Of course, it’s quite possible that national issues do influence some people in local elections. But that’s not the purpose of local elections. And if the dominating narrative after every local election is not what it means in one of 400-plus town halls where the votes were counted, but what it hypothetically means for Westminster, what incentive is there for anyone involved in local elections to even try?

Don’t blame Brexit (this time anyway)

Brexit hasn’t caused this problem – but it has exacerbated it. When Andrea Jenkyns, the Brexit-supporting backbencher, stood up in PMQs this week and blamed the loss of 1,300 council seats on Theresa May’s handling of Brexit, the media didn’t go ‘hang on, they’re meant to be local elections.’

Instead, she became the story for calling on her leader to quit. (I’m sure the good people of Morley are delighted she chose party politics and not any of the local issues people really care about as her PMQs question, but that’s another story).

The fact no one narrative can be drawn from the local elections in the context of national government, or indeed Brexit, proves how futile taking one set of elections and trying to apply them to another is futile, and can only be used to support self interest. Quite how a shift to the Lib Dems across the country is a vote for a faster Brexit is beyond me.

2019’s reaction to the local elections has felt like most extreme debasing of local government yet in pursuit of studying the national context. Save for the BBC’s brilliant Chris Mason on Brexitcast, I’m struggling to think of a national news broadcast about the local elections which didn’t mention the fact that local elections are supposed to be about millions of local things.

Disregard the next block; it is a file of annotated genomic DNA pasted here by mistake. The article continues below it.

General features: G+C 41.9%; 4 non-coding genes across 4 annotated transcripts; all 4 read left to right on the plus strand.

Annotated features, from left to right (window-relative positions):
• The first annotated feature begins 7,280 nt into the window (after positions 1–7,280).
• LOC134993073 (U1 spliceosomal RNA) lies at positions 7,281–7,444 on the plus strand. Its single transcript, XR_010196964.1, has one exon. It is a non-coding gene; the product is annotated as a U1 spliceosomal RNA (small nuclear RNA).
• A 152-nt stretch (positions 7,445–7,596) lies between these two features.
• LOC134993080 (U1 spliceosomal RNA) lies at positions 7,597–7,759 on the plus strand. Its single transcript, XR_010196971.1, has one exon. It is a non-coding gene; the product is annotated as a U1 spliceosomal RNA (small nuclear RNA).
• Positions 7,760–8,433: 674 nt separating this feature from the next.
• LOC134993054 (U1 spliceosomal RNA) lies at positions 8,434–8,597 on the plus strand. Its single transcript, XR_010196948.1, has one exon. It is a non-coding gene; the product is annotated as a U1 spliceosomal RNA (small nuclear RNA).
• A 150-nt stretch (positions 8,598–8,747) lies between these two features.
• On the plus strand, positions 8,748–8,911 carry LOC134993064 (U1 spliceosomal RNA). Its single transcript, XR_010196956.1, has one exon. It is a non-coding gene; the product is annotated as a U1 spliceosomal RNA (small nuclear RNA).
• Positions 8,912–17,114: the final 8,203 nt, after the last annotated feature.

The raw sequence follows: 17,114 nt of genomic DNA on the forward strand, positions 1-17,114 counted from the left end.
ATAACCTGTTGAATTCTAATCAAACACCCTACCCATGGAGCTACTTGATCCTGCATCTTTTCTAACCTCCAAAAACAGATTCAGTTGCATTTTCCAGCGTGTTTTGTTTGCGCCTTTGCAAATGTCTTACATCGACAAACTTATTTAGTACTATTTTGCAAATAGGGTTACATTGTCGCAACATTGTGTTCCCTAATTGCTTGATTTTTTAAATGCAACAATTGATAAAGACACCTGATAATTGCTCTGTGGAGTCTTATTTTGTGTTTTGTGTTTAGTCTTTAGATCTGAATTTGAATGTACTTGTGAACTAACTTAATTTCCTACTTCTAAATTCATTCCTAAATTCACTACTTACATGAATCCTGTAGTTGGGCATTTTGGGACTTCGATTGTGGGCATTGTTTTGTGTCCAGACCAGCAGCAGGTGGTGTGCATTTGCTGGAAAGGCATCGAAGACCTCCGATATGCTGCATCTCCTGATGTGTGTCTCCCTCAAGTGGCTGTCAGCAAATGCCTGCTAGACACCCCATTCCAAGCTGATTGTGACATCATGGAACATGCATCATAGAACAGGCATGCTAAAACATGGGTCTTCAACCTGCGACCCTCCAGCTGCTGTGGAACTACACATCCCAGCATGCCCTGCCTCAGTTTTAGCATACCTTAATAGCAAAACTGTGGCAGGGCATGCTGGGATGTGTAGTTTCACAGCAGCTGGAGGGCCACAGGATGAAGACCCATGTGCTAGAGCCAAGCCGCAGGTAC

Time and again on 5Live, Sky News and other national news outlets, I saw the proclamations of politicians about what the local elections meant go unchallenged. Not once did I hear a journalist say: “Aren’t local elections meant to be about local things?”

Westminster’s play thing

Councils have long been the play thing of Government. Labour in the 2000s inserted quangos left, right and centre around councils, making life very tough for councils to get things done. John Prescott was desperate to bring in regional assemblies, but such was his commitment to local democracy that when he realised he was going to lose, he canned the referendum on the issue in Yorkshire and the North West, leaving only the North East with electoral permission to tell him to do one with his third tier of Government.

More recently, elected mayors have been foisted on some areas, and fought for in others. Police and Crime Commissioners have added, well, another chance to vote for someone who then doesn’t talk to the public for four years. But these pale into insignificance compared to austerity.

Across the UK, billions have been slashed from local government budgets, as councils have suffered the worst of the Tory-led austerity measures. Shortly before the general election in 2010, David Cameron praised town halls for being far more efficient than Whitehall, and said civil servants had much to learn from their more cost conscious local colleagues.

He and George Osborne then embarked on a wrecking spree of the like never seen before, and largely, the response was muted. Yes, we’ve seen campaigns around the country over specific closures or changes, but if the NHS, for example, had seen the same scale of cuts, I can’t help but think the protests would have been louder, and lasted longer.

Local government’s weakness in that sense is that it is fragmented. It doesn’t have one over-arching narrative people can get behind, or which can be reported on. But it’s strength is also that fragmentation, that it is local … if only we support local democracy to be local.

Cheap shots